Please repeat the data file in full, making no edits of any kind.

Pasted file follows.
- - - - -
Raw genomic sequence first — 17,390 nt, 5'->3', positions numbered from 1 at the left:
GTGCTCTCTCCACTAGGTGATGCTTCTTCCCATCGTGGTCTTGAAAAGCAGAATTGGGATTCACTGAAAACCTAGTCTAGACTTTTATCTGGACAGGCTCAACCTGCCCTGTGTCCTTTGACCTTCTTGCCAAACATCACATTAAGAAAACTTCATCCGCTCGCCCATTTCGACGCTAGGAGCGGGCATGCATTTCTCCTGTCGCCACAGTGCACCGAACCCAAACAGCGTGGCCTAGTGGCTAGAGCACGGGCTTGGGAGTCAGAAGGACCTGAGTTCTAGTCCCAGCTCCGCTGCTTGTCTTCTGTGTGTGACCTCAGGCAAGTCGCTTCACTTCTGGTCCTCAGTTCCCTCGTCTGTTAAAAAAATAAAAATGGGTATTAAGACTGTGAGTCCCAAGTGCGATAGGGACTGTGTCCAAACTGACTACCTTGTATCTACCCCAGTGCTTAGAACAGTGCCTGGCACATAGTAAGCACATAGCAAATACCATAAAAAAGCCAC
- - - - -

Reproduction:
Raw genomic sequence first — 17,390 nt, 5'->3', positions numbered from 1 at the left:
GTGCTCTCTCCACTAGGTGATGCTTCTTCCCATCGTGGTCTTGAAAAGCAGAATTGGGATTCACTGAAAACCTAGTCTAGACTTTTATCTGGACAGGCTCAACCTGCCCTGTGTCCTTTGACCTTCTTGCCAAACATCACATTAAGAAAACTTCATCCGCTCGCCCATTTCGACGCTAGGAGCGGGCATGCATTTCTCCTGTCGCCACAGTGCACCGAACCCAAACAGCGTGGCCTAGTGGCTAGAGCACGGGCTTGGGAGTCAGAAGGACCTGAGTTCTAGTCCCAGCTCCGCTGCTTGTCTTCTGTGTGTGACCTCAGGCAAGTCGCTTCACTTCTGGTCCTCAGTTCCCTCGTCTGTTAAAAAAATAAAAATGGGTATTAAGACTGTGAGTCCCAAGTGCGATAGGGACTGTGTCCAAACTGACTACCTTGTATCTACCCCAGTGCTTAGAACAGTGCCTGGCACATAGTAAGCACATAGCAAATACCATAAAAAAGCCAC